I know it’s very early on a Sunday morning and my eyesight is not the best anymore but I don’t see a gear shift lever on the column, am I missing this or am I now going blind??? Will take some serious money to get this puppy looking good again and that’s too bad.

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  5. HoA Howard A Member

    Actually, I think the whole front suspension is missing, ( I don’t see a steering column in the engine area) and it’s being held up with the jack. The tire was just placed there. It looks like it may have had a floor shifter, as the column piece looks like the column shift part was sawed off and bondoed. I did that once. The engine, I suppose is worth a little, but the rest,,ta-ta.

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  6. Jason Houston

    “straight, complete, and priced to sell” is reason enough to keep it nice! WHY would you even CONSIDER modifying something that has as much intrinsic beauty as the 67-72 F-100? It’s only one of the most perfectly beautiful trucks ever designed. Notice how the grille, body sculpting, headlamps and windshield incorporate some of the most attractive styling techniques Ford used on its most popular passenger cars over the previous decade? And you have no better appreciation of design than the destroy all that?

    This is a rare find in an excellent color. These are next to impossible to find (at least here on the west coast) where they haven’t been drilled, chopped, slammed, slobbered or reduced to parts cars!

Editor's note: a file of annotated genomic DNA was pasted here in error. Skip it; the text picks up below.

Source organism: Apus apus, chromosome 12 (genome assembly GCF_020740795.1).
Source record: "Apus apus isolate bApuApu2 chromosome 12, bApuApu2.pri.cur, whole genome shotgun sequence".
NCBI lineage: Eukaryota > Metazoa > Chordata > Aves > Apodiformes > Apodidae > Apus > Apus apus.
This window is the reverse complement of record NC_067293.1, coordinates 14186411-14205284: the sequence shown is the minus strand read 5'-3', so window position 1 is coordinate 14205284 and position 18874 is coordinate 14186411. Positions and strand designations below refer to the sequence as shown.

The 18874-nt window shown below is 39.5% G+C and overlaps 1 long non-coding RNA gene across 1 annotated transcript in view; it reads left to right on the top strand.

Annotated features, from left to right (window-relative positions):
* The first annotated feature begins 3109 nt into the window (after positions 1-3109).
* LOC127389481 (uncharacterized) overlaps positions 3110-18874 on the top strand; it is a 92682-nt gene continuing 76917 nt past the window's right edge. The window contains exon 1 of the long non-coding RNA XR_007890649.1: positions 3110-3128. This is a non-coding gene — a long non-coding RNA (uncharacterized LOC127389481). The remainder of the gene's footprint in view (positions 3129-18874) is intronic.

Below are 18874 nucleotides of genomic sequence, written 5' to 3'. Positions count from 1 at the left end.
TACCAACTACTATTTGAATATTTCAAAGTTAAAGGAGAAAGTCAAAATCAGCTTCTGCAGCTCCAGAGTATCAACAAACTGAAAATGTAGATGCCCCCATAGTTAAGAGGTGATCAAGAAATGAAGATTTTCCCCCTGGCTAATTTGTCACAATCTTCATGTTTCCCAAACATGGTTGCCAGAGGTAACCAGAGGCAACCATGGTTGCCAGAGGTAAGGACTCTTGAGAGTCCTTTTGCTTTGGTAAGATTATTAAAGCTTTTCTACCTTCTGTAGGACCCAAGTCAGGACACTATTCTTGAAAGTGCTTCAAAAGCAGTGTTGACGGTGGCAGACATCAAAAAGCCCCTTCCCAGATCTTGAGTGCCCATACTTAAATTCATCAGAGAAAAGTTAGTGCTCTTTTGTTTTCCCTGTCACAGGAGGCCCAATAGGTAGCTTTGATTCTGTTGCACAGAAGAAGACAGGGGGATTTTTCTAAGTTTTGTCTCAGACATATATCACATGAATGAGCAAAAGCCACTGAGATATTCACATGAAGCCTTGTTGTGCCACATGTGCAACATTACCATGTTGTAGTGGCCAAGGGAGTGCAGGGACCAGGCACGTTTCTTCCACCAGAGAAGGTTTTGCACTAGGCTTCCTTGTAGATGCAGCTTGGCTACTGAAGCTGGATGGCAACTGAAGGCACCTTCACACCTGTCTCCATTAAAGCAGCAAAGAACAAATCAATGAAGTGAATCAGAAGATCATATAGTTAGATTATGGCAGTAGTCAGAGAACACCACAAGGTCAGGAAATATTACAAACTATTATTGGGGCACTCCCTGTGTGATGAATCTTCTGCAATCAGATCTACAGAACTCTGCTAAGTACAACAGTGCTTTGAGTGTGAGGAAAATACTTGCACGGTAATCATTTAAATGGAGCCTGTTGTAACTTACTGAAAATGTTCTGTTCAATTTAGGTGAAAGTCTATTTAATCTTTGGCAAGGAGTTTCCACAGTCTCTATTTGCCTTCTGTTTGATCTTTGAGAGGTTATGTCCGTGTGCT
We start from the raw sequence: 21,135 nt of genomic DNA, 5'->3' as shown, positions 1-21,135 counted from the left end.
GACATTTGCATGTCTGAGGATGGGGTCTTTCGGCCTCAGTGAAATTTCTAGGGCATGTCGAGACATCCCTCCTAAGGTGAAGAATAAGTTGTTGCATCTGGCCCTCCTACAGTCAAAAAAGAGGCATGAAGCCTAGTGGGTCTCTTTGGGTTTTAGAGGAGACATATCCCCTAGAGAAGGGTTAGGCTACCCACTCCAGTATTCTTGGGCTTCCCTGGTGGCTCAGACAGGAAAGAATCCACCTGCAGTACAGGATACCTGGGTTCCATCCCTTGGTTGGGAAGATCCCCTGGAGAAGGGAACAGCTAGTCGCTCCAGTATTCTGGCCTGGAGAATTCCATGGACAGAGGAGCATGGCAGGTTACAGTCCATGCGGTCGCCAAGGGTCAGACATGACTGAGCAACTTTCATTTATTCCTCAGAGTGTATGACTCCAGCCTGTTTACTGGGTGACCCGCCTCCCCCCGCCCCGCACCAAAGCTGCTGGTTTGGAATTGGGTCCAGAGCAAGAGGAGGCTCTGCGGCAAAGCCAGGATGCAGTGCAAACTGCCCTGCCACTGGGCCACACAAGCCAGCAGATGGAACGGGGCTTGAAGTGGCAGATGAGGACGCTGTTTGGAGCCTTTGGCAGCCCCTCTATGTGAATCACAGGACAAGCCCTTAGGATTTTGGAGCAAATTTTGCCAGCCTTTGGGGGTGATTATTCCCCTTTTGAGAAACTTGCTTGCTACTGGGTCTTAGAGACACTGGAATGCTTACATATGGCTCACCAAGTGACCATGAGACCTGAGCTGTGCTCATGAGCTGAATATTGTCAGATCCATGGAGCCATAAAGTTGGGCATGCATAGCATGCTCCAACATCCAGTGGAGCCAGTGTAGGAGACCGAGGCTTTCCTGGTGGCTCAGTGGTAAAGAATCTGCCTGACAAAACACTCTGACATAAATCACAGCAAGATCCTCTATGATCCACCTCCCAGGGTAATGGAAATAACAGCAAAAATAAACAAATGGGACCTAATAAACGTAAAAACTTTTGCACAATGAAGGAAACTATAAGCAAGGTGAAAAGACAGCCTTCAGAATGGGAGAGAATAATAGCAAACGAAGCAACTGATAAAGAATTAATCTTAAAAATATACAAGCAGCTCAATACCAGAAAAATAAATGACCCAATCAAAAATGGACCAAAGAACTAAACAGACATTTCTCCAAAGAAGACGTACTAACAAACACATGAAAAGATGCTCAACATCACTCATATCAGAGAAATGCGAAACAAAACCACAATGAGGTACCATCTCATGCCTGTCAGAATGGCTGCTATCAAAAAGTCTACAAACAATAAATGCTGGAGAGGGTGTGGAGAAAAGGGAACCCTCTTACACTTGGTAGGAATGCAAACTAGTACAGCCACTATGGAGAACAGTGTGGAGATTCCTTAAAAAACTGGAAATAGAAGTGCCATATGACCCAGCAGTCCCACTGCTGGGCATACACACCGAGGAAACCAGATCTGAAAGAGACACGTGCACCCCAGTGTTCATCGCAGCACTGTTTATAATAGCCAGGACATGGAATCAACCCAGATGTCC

Like 1
    • grant

      Not sure where on the west coast you are, but these are plentiful in western oregon.

      Like 0
      • HoA Howard A Member

        Hi grant, we had tons of these in the Mid-west, probably THE most popular truck ever. I’ve had several, and driven several more for delivery jobs, couldn’t kill them. However, I agree( partially) with Jason, to me, not the most beautiful truck ( that goes to the ’37 Studebaker Coupe Express) but these are getting hard to find. Once the 2 wheel drives rusted to bits, they were scrapped, where at least, the 4 wheel drive ones, that didn’t fare much better, were still good for plow duty.

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  7. geomechs geomechs Member

    Actually I have a problem with the 289 engine. Ford introduced the 302 in ’68 and this truck is a ’69. Furthermore, I don’t recall any V8 other than the 360 or 390 in a Ford truck before 1970. And in 1970 it was the 302. Correct me if I’m wrong but I think that it should have an FE block under that hood. And I agree with Howard in that the lower steering column is missing. Something wrong with those pictures…

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  8. Marty Member

    Yes, it does look like the front end is being held up with a jack stand, and that upon closer inspection, the right front wheel isn’t bolted on, possibly because there is nothing located behind it to bolt it on to. That would do a lot to explain why this truck is still for sale at such a low price, and causes doubt that it doesn’t have lots of other serious faults that aren’t being disclosed.

    But the parts are easy enough to find that this could still possibly be put together for a decent price.

    Like 0